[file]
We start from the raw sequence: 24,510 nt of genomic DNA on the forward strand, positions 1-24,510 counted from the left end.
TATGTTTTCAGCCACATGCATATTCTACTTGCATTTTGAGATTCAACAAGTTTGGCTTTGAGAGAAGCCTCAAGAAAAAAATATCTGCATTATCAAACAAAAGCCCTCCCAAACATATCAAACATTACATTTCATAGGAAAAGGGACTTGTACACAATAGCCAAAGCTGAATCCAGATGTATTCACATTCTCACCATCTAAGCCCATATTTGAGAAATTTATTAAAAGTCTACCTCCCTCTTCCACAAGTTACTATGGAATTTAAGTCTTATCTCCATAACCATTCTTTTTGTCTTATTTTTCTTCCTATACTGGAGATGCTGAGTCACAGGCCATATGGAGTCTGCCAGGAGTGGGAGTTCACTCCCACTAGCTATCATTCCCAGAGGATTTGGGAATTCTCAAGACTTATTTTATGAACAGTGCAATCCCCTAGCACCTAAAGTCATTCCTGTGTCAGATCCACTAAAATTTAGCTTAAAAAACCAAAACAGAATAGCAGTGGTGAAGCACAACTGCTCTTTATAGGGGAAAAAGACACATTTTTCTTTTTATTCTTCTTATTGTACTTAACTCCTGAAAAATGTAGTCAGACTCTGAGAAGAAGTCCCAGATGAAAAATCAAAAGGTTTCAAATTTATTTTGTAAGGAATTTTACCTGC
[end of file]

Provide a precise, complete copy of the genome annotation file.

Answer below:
We start from the raw sequence: 24,510 nt of genomic DNA on the forward strand, positions 1-24,510 counted from the left end.
TATGTTTTCAGCCACATGCATATTCTACTTGCATTTTGAGATTCAACAAGTTTGGCTTTGAGAGAAGCCTCAAGAAAAAAATATCTGCATTATCAAACAAAAGCCCTCCCAAACATATCAAACATTACATTTCATAGGAAAAGGGACTTGTACACAATAGCCAAAGCTGAATCCAGATGTATTCACATTCTCACCATCTAAGCCCATATTTGAGAAATTTATTAAAAGTCTACCTCCCTCTTCCACAAGTTACTATGGAATTTAAGTCTTATCTCCATAACCATTCTTTTTGTCTTATTTTTCTTCCTATACTGGAGATGCTGAGTCACAGGCCATATGGAGTCTGCCAGGAGTGGGAGTTCACTCCCACTAGCTATCATTCCCAGAGGATTTGGGAATTCTCAAGACTTATTTTATGAACAGTGCAATCCCCTAGCACCTAAAGTCATTCCTGTGTCAGATCCACTAAAATTTAGCTTAAAAAACCAAAACAGAATAGCAGTGGTGAAGCACAACTGCTCTTTATAGGGGAAAAAGACACATTTTTCTTTTTATTCTTCTTATTGTACTTAACTCCTGAAAAATGTAGTCAGACTCTGAGAAGAAGTCCCAGATGAAAAATCAAAAGGTTTCAAATTTATTTTGTAAGGAATTTTACCTGC